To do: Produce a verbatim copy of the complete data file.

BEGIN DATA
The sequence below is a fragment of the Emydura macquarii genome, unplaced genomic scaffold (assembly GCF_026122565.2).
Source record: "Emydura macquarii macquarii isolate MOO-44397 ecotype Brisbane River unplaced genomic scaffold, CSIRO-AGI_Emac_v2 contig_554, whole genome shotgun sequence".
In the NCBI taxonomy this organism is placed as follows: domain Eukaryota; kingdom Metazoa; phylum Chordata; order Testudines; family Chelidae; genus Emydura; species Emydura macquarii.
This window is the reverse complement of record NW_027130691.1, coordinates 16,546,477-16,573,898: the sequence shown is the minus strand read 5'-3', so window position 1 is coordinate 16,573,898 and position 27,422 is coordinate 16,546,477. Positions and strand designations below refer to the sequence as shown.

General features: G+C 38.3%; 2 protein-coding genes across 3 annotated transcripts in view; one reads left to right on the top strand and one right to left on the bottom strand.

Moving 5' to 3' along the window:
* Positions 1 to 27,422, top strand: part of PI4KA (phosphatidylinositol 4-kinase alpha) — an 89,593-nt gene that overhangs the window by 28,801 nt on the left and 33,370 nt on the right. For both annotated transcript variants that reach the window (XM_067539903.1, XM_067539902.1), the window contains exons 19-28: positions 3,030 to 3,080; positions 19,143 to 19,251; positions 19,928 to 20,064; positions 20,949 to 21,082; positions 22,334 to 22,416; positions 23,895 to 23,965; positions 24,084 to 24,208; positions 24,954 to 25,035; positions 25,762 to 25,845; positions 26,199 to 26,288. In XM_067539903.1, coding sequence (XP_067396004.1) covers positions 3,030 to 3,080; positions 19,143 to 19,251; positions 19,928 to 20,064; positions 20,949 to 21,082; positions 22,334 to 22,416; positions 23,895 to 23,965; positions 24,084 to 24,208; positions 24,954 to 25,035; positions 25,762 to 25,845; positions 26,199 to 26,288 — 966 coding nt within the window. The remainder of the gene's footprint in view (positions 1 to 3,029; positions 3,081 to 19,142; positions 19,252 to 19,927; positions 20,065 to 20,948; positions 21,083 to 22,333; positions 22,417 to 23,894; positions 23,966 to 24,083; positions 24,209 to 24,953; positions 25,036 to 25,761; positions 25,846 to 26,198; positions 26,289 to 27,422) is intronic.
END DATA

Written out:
The sequence below is a fragment of the Emydura macquarii genome, unplaced genomic scaffold (assembly GCF_026122565.2).
Source record: "Emydura macquarii macquarii isolate MOO-44397 ecotype Brisbane River unplaced genomic scaffold, CSIRO-AGI_Emac_v2 contig_554, whole genome shotgun sequence".
In the NCBI taxonomy this organism is placed as follows: domain Eukaryota; kingdom Metazoa; phylum Chordata; order Testudines; family Chelidae; genus Emydura; species Emydura macquarii.
This window is the reverse complement of record NW_027130691.1, coordinates 16,546,477-16,573,898: the sequence shown is the minus strand read 5'-3', so window position 1 is coordinate 16,573,898 and position 27,422 is coordinate 16,546,477. Positions and strand designations below refer to the sequence as shown.

General features: G+C 38.3%; 2 protein-coding genes across 3 annotated transcripts in view; one reads left to right on the top strand and one right to left on the bottom strand.

Moving 5' to 3' along the window:
* Positions 1 to 27,422, top strand: part of PI4KA (phosphatidylinositol 4-kinase alpha) — an 89,593-nt gene that overhangs the window by 28,801 nt on the left and 33,370 nt on the right. For both annotated transcript variants that reach the window (XM_067539903.1, XM_067539902.1), the window contains exons 19-28: positions 3,030 to 3,080; positions 19,143 to 19,251; positions 19,928 to 20,064; positions 20,949 to 21,082; positions 22,334 to 22,416; positions 23,895 to 23,965; positions 24,084 to 24,208; positions 24,954 to 25,035; positions 25,762 to 25,845; positions 26,199 to 26,288. In XM_067539903.1, coding sequence (XP_067396004.1) covers positions 3,030 to 3,080; positions 19,143 to 19,251; positions 19,928 to 20,064; positions 20,949 to 21,082; positions 22,334 to 22,416; positions 23,895 to 23,965; positions 24,084 to 24,208; positions 24,954 to 25,035; positions 25,762 to 25,845; positions 26,199 to 26,288 — 966 coding nt within the window. The remainder of the gene's footprint in view (positions 1 to 3,029; positions 3,081 to 19,142; positions 19,252 to 19,927; positions 20,065 to 20,948; positions 21,083 to 22,333; positions 22,417 to 23,894; positions 23,966 to 24,083; positions 24,209 to 24,953; positions 25,036 to 25,761; positions 25,846 to 26,198; positions 26,289 to 27,422) is intronic.